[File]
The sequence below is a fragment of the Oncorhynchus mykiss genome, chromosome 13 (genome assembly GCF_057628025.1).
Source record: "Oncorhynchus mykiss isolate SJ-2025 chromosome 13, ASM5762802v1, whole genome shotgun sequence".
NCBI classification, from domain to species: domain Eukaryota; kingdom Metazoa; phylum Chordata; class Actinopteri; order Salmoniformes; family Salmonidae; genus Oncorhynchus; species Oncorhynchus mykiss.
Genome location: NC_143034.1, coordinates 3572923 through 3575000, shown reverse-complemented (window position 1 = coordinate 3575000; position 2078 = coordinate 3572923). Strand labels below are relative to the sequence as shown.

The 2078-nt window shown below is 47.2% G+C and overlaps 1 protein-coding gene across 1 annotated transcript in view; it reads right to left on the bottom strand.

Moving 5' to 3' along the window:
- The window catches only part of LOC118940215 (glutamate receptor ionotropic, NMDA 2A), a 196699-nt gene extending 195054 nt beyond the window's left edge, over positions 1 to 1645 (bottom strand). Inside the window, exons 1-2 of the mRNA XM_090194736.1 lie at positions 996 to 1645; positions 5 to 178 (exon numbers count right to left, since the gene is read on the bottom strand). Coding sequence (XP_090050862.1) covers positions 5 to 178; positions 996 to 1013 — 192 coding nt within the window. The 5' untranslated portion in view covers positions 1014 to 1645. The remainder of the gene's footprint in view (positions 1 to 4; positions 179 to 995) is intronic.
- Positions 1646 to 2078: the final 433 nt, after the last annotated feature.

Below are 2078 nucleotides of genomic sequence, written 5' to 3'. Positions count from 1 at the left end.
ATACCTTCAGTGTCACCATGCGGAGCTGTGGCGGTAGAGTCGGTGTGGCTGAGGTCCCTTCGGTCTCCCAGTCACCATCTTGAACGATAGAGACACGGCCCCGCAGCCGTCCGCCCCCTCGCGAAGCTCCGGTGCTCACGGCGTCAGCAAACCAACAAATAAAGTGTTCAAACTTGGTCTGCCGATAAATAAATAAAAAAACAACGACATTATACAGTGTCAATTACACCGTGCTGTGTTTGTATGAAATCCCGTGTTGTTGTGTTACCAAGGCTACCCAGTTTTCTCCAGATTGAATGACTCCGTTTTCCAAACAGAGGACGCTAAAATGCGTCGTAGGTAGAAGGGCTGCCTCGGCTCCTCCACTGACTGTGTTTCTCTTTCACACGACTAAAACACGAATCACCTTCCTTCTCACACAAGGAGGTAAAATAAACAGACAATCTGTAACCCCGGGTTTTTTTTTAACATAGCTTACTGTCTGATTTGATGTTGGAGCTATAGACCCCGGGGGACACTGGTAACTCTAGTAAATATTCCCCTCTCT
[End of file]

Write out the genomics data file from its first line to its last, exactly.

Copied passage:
The sequence below is a fragment of the Oncorhynchus mykiss genome, chromosome 13 (genome assembly GCF_057628025.1).
Source record: "Oncorhynchus mykiss isolate SJ-2025 chromosome 13, ASM5762802v1, whole genome shotgun sequence".
NCBI classification, from domain to species: domain Eukaryota; kingdom Metazoa; phylum Chordata; class Actinopteri; order Salmoniformes; family Salmonidae; genus Oncorhynchus; species Oncorhynchus mykiss.
Genome location: NC_143034.1, coordinates 3572923 through 3575000, shown reverse-complemented (window position 1 = coordinate 3575000; position 2078 = coordinate 3572923). Strand labels below are relative to the sequence as shown.

The 2078-nt window shown below is 47.2% G+C and overlaps 1 protein-coding gene across 1 annotated transcript in view; it reads right to left on the bottom strand.

Moving 5' to 3' along the window:
- The window catches only part of LOC118940215 (glutamate receptor ionotropic, NMDA 2A), a 196699-nt gene extending 195054 nt beyond the window's left edge, over positions 1 to 1645 (bottom strand). Inside the window, exons 1-2 of the mRNA XM_090194736.1 lie at positions 996 to 1645; positions 5 to 178 (exon numbers count right to left, since the gene is read on the bottom strand). Coding sequence (XP_090050862.1) covers positions 5 to 178; positions 996 to 1013 — 192 coding nt within the window. The 5' untranslated portion in view covers positions 1014 to 1645. The remainder of the gene's footprint in view (positions 1 to 4; positions 179 to 995) is intronic.
- Positions 1646 to 2078: the final 433 nt, after the last annotated feature.

Below are 2078 nucleotides of genomic sequence, written 5' to 3'. Positions count from 1 at the left end.
ATACCTTCAGTGTCACCATGCGGAGCTGTGGCGGTAGAGTCGGTGTGGCTGAGGTCCCTTCGGTCTCCCAGTCACCATCTTGAACGATAGAGACACGGCCCCGCAGCCGTCCGCCCCCTCGCGAAGCTCCGGTGCTCACGGCGTCAGCAAACCAACAAATAAAGTGTTCAAACTTGGTCTGCCGATAAATAAATAAAAAAACAACGACATTATACAGTGTCAATTACACCGTGCTGTGTTTGTATGAAATCCCGTGTTGTTGTGTTACCAAGGCTACCCAGTTTTCTCCAGATTGAATGACTCCGTTTTCCAAACAGAGGACGCTAAAATGCGTCGTAGGTAGAAGGGCTGCCTCGGCTCCTCCACTGACTGTGTTTCTCTTTCACACGACTAAAACACGAATCACCTTCCTTCTCACACAAGGAGGTAAAATAAACAGACAATCTGTAACCCCGGGTTTTTTTTTAACATAGCTTACTGTCTGATTTGATGTTGGAGCTATAGACCCCGGGGGACACTGGTAACTCTAGTAAATATTCCCCTCTCT